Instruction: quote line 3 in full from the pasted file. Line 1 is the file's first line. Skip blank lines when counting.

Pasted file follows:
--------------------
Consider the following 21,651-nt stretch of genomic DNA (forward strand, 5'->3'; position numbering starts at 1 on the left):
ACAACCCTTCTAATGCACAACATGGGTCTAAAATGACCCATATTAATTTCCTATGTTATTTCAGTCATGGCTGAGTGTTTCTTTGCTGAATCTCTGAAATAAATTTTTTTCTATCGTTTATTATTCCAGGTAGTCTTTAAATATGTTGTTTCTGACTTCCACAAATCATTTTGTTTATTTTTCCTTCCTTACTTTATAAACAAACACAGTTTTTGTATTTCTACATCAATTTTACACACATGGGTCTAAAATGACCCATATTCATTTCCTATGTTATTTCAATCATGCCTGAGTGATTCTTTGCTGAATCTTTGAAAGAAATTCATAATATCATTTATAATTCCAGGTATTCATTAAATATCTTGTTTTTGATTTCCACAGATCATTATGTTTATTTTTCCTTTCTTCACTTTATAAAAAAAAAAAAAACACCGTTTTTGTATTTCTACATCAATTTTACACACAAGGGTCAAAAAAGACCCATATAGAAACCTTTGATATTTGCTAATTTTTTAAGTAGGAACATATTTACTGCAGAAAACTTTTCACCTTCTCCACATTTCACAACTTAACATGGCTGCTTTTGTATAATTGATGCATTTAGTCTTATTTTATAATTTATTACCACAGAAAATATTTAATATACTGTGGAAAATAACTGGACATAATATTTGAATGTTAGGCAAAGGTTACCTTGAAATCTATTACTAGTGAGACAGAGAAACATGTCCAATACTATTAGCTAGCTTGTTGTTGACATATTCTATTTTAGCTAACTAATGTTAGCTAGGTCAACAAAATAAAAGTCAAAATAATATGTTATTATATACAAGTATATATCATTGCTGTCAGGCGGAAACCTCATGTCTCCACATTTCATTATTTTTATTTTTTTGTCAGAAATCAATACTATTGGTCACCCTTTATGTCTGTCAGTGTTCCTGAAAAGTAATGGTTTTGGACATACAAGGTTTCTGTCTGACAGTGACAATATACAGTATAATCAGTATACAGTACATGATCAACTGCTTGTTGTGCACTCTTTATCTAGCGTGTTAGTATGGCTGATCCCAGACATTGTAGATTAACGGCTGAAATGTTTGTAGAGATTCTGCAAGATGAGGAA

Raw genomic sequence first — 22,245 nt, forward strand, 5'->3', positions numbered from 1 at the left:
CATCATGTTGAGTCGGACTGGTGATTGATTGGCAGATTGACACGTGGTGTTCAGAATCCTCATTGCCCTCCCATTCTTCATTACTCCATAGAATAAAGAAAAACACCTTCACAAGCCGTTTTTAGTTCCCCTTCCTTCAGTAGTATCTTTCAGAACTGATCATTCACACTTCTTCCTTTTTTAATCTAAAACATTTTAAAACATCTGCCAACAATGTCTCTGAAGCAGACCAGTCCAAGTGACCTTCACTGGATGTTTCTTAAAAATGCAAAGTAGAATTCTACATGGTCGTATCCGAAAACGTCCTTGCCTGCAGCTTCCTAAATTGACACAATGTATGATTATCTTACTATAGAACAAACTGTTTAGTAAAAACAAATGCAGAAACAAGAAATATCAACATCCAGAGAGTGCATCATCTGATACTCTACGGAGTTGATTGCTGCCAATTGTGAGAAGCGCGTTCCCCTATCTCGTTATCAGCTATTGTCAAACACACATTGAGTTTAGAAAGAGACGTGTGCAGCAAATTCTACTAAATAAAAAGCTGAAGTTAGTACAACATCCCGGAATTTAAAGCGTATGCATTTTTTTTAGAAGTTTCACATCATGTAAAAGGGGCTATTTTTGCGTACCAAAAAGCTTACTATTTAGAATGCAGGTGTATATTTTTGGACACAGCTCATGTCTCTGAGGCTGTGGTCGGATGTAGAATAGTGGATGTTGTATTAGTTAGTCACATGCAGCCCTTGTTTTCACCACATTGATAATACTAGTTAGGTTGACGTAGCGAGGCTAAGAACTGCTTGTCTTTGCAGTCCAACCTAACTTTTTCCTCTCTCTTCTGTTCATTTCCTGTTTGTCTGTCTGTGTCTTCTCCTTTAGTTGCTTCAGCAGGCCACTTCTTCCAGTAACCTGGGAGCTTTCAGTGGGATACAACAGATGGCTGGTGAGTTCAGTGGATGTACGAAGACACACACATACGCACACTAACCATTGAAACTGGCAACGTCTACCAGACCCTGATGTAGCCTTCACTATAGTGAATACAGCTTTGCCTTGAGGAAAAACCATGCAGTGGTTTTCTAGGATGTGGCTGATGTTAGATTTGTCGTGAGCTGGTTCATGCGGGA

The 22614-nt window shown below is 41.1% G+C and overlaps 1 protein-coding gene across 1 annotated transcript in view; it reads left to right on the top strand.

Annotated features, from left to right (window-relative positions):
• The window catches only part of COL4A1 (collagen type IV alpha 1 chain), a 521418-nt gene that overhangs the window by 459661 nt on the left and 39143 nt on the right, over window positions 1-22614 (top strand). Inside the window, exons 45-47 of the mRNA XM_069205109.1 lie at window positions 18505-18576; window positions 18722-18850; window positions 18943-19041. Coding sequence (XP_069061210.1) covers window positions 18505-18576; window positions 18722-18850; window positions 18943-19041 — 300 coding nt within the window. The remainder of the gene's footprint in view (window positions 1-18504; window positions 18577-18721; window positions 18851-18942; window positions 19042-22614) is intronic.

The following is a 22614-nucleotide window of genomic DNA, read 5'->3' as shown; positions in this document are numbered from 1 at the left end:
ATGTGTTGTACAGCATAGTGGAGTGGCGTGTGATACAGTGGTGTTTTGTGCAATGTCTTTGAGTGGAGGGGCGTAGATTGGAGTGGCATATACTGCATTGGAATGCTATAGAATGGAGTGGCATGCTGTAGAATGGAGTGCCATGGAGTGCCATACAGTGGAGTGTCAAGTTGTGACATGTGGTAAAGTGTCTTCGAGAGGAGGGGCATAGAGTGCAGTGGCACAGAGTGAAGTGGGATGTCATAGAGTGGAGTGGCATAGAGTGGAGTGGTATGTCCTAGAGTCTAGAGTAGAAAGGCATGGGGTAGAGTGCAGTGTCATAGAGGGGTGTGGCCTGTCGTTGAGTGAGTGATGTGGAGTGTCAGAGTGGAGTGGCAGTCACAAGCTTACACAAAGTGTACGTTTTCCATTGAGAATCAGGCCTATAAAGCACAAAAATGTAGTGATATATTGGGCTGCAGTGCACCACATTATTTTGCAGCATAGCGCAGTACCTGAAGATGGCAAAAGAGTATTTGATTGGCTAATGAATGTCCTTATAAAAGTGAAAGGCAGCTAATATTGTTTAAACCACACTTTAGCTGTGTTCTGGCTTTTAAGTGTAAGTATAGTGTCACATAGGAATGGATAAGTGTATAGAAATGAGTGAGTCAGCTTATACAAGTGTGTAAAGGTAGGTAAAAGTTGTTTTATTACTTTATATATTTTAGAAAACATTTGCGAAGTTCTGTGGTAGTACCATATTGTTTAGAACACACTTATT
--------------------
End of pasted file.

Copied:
Raw genomic sequence first — 22,245 nt, forward strand, 5'->3', positions numbered from 1 at the left: